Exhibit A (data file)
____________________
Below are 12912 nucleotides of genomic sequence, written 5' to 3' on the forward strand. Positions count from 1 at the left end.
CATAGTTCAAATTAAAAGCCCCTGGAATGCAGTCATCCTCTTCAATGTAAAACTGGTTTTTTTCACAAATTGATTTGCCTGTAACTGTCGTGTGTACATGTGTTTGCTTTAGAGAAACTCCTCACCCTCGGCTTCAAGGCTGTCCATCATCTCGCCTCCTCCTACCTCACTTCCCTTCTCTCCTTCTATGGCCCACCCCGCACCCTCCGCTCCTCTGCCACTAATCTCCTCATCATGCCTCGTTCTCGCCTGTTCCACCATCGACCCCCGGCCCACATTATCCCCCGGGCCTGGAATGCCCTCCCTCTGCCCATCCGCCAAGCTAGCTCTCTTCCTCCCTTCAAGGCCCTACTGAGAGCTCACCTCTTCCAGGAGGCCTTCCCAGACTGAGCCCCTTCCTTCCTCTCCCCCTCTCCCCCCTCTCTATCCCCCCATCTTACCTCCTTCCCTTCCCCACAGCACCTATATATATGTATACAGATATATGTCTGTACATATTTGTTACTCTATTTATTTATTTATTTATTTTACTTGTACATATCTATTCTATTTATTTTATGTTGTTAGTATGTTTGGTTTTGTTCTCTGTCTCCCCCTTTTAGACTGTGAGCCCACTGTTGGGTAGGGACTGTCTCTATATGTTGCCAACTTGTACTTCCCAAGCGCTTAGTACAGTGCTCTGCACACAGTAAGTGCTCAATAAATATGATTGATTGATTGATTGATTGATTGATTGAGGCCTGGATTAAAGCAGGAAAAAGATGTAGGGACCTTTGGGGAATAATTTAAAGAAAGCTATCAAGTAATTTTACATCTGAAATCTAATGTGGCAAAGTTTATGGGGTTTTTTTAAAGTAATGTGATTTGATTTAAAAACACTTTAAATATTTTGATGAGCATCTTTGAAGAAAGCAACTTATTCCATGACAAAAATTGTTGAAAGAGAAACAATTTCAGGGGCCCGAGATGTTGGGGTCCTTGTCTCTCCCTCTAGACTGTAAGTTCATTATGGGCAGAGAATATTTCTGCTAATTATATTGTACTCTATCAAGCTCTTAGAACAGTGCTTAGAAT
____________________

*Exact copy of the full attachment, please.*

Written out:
Below are 12912 nucleotides of genomic sequence, written 5' to 3' on the forward strand. Positions count from 1 at the left end.
CATAGTTCAAATTAAAAGCCCCTGGAATGCAGTCATCCTCTTCAATGTAAAACTGGTTTTTTTCACAAATTGATTTGCCTGTAACTGTCGTGTGTACATGTGTTTGCTTTAGAGAAACTCCTCACCCTCGGCTTCAAGGCTGTCCATCATCTCGCCTCCTCCTACCTCACTTCCCTTCTCTCCTTCTATGGCCCACCCCGCACCCTCCGCTCCTCTGCCACTAATCTCCTCATCATGCCTCGTTCTCGCCTGTTCCACCATCGACCCCCGGCCCACATTATCCCCCGGGCCTGGAATGCCCTCCCTCTGCCCATCCGCCAAGCTAGCTCTCTTCCTCCCTTCAAGGCCCTACTGAGAGCTCACCTCTTCCAGGAGGCCTTCCCAGACTGAGCCCCTTCCTTCCTCTCCCCCTCTCCCCCCTCTCTATCCCCCCATCTTACCTCCTTCCCTTCCCCACAGCACCTATATATATGTATACAGATATATGTCTGTACATATTTGTTACTCTATTTATTTATTTATTTATTTTACTTGTACATATCTATTCTATTTATTTTATGTTGTTAGTATGTTTGGTTTTGTTCTCTGTCTCCCCCTTTTAGACTGTGAGCCCACTGTTGGGTAGGGACTGTCTCTATATGTTGCCAACTTGTACTTCCCAAGCGCTTAGTACAGTGCTCTGCACACAGTAAGTGCTCAATAAATATGATTGATTGATTGATTGATTGATTGATTGAGGCCTGGATTAAAGCAGGAAAAAGATGTAGGGACCTTTGGGGAATAATTTAAAGAAAGCTATCAAGTAATTTTACATCTGAAATCTAATGTGGCAAAGTTTATGGGGTTTTTTTAAAGTAATGTGATTTGATTTAAAAACACTTTAAATATTTTGATGAGCATCTTTGAAGAAAGCAACTTATTCCATGACAAAAATTGTTGAAAGAGAAACAATTTCAGGGGCCCGAGATGTTGGGGTCCTTGTCTCTCCCTCTAGACTGTAAGTTCATTATGGGCAGAGAATATTTCTGCTAATTATATTGTACTCTATCAAGCTCTTAGAACAGTGCTTAGAAT